Amid protests, educators prepare for difficult discussions

Dive Brief:

  • Amid ongoing protests sparked by the killing of George Floyd, an unarmed black man, by Minneapolis police, school districts in cities such as Minneapolis and Denver are rethinking the role of officers in schools, and educators are traversing the rocky terrain of leading difficult conversations on systemic racism and police brutality. 
  • The task of addressing these issues in curriculum is further compounded by the coronavirus pandemic, as school closures prevent teachers and students from being able to have these conversations in person, Chalkbeat reports, noting that it can be more difficult to express feelings and pick up on emotions over video chats.
  • Many educators are putting the events in the context of historical events, including Jim Crow laws, the civil rights movement, and prior incidents of police brutality, with an added social-emotional learning approach that focuses on anti-racism guidance for educators and frank, peer-to-peer discussion between students.

Dive Insight:

Navigating sensitive topics in the classroom has never been a particularly easy task, and doing so today is only compounded by the nation’s highly partisan political environment. But addressing these issues with all students is critical to producing a better-informed society where citizens are equipped with the knowledge needed to recognize and confront implicit biases in all scenarios.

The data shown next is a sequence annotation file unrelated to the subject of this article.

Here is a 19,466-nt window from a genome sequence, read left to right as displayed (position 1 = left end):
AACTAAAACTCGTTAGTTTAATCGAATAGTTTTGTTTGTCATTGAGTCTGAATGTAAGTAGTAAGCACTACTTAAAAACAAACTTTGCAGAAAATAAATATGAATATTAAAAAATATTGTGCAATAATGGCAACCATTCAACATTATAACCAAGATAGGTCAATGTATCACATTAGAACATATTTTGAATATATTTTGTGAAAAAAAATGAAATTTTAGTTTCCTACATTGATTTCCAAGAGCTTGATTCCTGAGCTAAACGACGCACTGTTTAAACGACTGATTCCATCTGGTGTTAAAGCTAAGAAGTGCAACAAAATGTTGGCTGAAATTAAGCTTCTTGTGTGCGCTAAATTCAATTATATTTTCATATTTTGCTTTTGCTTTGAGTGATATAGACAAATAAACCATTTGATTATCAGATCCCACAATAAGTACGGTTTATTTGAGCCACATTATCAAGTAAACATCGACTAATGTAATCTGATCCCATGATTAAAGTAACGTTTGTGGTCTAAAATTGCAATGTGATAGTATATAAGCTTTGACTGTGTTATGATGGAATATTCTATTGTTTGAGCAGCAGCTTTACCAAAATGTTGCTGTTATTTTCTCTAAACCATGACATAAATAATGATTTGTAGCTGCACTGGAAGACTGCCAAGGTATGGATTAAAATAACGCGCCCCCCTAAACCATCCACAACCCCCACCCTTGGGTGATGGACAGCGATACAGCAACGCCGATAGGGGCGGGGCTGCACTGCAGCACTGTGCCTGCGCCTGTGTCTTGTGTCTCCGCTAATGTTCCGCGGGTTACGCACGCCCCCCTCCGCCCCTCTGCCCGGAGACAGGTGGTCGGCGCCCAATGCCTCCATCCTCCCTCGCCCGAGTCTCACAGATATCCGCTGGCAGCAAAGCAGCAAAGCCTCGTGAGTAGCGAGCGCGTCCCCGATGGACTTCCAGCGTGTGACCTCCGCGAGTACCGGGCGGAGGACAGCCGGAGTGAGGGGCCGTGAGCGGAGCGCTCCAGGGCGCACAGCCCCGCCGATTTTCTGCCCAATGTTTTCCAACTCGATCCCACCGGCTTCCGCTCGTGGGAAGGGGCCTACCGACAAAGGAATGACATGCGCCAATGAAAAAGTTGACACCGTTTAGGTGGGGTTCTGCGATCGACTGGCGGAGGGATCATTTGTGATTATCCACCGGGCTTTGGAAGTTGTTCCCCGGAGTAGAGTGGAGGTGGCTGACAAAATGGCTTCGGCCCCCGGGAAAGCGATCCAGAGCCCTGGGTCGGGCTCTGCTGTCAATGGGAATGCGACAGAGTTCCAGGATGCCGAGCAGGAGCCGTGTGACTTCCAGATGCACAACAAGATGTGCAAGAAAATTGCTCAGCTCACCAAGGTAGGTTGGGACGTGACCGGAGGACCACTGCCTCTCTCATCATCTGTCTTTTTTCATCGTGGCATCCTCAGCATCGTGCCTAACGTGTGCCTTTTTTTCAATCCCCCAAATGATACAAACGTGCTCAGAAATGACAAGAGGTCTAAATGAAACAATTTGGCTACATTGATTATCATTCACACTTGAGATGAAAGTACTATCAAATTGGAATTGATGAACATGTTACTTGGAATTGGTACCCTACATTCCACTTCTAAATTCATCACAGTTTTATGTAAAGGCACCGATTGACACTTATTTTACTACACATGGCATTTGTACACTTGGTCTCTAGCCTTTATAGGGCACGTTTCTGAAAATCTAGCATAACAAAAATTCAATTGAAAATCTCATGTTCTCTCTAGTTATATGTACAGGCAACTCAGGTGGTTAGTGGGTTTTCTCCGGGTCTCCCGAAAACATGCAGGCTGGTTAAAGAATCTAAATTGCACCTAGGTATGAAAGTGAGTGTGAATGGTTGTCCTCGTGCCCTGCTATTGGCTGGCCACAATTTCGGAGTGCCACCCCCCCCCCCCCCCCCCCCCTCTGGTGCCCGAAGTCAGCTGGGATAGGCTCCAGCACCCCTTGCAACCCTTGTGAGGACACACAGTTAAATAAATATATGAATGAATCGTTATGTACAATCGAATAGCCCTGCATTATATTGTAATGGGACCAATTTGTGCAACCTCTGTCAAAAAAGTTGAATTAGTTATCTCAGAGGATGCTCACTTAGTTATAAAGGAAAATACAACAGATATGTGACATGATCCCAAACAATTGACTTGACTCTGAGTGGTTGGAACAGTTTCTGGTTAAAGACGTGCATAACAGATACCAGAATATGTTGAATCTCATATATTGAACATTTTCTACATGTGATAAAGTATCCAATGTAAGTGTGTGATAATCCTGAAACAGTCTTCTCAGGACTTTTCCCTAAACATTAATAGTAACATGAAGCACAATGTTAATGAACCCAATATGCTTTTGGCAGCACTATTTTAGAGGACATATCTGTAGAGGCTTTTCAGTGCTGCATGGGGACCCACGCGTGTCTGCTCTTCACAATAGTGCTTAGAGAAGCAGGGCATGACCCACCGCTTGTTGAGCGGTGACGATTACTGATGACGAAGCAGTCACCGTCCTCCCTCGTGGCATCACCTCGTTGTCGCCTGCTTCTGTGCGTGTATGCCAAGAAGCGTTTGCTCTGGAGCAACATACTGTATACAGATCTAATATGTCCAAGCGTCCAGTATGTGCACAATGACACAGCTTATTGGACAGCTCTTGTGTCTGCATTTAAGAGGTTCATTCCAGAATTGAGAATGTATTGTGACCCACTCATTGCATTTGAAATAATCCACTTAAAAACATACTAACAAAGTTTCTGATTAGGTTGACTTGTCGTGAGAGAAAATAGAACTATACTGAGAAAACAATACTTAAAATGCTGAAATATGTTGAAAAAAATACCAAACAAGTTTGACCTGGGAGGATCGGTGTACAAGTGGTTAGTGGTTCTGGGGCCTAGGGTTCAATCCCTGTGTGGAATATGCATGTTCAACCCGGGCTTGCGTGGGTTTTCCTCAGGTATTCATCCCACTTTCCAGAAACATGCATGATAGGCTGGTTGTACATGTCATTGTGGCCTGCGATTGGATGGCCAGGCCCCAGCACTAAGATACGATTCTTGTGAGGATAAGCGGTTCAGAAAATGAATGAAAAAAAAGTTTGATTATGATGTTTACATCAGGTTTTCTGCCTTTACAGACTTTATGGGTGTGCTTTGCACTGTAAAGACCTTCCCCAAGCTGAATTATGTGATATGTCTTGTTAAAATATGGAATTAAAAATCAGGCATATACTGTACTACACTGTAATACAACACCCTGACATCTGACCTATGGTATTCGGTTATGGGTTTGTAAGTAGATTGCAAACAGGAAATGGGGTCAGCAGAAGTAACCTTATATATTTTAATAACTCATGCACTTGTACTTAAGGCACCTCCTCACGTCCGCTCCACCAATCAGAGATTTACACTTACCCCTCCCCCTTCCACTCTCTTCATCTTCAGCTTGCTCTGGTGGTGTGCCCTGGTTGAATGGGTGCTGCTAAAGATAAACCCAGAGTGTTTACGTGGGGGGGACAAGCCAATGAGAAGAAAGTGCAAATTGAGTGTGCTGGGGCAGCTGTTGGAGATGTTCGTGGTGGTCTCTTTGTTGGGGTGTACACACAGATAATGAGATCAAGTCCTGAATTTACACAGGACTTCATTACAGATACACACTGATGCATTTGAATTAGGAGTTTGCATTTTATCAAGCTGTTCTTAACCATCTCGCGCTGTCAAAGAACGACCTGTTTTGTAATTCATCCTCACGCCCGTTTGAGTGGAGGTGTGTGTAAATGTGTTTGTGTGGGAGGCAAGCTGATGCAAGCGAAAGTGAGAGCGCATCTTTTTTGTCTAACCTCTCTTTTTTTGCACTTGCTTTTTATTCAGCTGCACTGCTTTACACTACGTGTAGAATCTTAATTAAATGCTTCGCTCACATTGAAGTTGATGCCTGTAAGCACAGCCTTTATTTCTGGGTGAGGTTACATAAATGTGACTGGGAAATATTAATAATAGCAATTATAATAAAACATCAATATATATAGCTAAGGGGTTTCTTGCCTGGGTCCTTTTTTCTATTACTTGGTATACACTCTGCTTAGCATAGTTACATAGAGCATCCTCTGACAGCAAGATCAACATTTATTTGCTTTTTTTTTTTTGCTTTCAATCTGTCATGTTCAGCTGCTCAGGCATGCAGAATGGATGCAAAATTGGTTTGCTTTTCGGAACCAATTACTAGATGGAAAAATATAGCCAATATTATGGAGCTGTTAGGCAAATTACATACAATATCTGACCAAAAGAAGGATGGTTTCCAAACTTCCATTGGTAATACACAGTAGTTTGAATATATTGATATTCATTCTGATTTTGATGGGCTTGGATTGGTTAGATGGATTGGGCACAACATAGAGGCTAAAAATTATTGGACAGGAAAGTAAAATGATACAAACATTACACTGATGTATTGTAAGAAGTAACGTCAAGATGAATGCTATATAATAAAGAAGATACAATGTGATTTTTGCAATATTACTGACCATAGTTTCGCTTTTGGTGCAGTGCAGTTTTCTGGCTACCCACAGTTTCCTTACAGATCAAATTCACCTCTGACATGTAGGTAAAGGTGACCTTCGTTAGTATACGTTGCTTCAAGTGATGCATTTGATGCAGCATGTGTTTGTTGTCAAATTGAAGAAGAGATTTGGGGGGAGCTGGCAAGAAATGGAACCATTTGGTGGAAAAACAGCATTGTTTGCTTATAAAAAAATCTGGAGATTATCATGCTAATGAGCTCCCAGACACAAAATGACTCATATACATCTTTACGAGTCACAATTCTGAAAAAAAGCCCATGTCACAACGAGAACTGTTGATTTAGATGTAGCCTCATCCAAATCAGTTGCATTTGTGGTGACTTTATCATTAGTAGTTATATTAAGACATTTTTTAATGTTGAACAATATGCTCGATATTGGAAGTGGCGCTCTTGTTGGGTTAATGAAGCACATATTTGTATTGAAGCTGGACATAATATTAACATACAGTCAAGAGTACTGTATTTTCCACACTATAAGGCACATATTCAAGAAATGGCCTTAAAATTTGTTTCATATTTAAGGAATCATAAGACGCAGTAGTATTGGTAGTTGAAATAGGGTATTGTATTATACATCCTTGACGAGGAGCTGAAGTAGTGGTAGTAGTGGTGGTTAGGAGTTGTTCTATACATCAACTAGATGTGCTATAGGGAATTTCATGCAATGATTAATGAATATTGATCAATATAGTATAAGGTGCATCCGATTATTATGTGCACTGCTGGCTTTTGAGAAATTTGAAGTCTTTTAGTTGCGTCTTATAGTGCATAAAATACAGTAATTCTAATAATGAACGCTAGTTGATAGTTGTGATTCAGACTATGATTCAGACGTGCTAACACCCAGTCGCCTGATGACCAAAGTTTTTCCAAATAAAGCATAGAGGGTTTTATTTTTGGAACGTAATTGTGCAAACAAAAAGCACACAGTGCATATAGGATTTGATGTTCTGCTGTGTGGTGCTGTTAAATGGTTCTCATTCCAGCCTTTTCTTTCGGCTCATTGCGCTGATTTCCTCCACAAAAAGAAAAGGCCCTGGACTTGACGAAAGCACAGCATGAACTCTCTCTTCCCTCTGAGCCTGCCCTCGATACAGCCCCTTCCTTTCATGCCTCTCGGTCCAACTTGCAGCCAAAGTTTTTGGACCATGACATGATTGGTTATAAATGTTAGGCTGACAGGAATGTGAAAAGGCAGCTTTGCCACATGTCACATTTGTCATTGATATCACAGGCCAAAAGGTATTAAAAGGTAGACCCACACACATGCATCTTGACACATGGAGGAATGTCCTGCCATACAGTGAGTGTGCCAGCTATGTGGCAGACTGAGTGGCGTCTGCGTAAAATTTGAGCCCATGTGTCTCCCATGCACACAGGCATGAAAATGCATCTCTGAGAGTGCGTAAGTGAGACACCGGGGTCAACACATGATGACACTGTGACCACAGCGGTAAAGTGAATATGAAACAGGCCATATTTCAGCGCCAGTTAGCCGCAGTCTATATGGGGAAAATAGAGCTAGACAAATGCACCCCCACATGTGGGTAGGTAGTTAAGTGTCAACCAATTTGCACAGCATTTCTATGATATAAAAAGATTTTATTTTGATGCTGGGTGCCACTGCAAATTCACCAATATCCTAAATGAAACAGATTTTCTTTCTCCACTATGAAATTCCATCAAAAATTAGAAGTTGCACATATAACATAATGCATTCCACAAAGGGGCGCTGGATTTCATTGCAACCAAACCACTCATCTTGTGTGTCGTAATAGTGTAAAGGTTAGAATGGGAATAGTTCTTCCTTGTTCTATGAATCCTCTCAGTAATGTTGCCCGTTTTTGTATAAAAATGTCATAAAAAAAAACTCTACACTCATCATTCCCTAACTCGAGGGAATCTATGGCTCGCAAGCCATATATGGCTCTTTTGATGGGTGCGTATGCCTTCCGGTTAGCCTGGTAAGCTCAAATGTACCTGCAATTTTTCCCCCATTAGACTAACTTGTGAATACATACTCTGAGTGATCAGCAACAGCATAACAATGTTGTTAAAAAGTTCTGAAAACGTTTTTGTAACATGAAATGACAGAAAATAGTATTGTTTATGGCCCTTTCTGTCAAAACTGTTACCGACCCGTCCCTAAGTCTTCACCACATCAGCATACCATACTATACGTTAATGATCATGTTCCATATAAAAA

While understanding the history of systemic racism in the U.S. is a start, the compassion and empathy imparted by SEL are key to help students grow into adults prepared to overcome that cycle and bring about change. Practices must also, however, be culturally relevant to be effective, Ohio State University Professor Donna Y. Ford noted in an article for Diverse: Issues in Higher Education. This will necessitate additional training for teachers, administrators, counselors and other staff in many cases.

A strong foundation of civics education focused on engaging the community, advocating to elected officials, and demonstrating for change is also critical. U.S. Supreme Court Chief Justice John Roberts expressed concern at the end of 2019 that “civics education has fallen by the wayside,” and international test results have shown teens lacking proficiency on tasks requiring them to differentiate between fact and opinion. Inconsistent access to civics ed across districts in Rhode Island is also at the heart of a federal class action lawsuit.

As seen with Minneapolis Public Schools’ unanimous decision to terminate its contract with the Minneapolis Police Department and Denver’s conversation about rethinking the role of officers in schools, administrators are also increasingly recognizing the need to address systemic racism within their own buildings. Recognition in recent years of the school-to-prison pipeline and its impact on black students has resulted in many districts nationwide overhauling exclusionary discipline systems at the heart of these concerns.

This and other commitments to addressing systemic issues within schools themselves, including additional ongoing training for educators, are a critical step in building trust with students of color and engaging them through culturally relevant curriculum that makes tough conversations easier to navigate. 

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